The Family FangBook |
Life imitates art a little too much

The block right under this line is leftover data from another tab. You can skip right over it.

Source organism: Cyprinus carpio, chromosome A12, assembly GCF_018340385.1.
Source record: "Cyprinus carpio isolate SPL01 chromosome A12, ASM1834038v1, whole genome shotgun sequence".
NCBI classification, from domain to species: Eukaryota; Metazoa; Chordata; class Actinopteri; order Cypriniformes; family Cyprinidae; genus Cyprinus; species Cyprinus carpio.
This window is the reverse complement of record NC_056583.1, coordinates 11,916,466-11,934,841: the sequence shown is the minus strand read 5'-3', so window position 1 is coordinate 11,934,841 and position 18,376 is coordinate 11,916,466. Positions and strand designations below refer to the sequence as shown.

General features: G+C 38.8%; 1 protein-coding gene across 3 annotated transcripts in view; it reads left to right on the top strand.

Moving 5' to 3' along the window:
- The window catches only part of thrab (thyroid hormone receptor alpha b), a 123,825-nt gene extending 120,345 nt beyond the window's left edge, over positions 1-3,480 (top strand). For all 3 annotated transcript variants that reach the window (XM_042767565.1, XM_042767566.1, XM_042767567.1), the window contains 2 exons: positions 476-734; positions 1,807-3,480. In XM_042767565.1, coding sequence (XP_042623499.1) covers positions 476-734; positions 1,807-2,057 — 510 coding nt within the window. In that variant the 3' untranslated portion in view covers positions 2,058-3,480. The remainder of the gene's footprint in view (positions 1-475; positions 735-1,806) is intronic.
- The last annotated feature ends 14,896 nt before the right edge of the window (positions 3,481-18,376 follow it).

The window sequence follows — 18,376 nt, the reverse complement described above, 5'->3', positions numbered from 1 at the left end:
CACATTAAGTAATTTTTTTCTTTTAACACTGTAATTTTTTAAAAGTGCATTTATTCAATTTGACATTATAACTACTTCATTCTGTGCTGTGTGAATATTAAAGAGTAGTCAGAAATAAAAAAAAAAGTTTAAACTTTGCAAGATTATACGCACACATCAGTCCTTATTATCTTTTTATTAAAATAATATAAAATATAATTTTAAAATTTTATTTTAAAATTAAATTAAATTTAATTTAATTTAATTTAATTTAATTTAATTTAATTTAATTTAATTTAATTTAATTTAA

In Kevin Wilson's debut novel, The Family Fang, art and family life are inseparable. The parents, Caleb and Camille, shuffle their kids, Annie and Buster, into guerilla art pieces which sometimes end disastrously, and as adults, Annie and Buster want as little do with them as possible. Annie has left Nashville for an acting career in Hollywood, and Buster has become a failed novelist writing men's interest articles on spec. Neither has turned into the adult he or she wanted to be, as Annie finds herself making decisions that land her in tabloids and Buster gets a portion of his face shot off by a potato gun while covering war veterans in middle America. Then Caleb and Camille go missing, and Annie and Buster must reconsider their views of their parents. As Wilson alternates between chapters dedicated to the avante garde art pieces of their youth and the present mystery of Caleb and Camille's whereabouts, a picture of inadequate adults emerges that is not unlike the portrayal of adults in a Wes Anderson film. With the brisk pacing of a detective story and charmingly quirky characterization, Wilson explores what it means to be both a parent and an artist, if it's possible to do both well, and how, if at all, artistic legacies may be surpassed.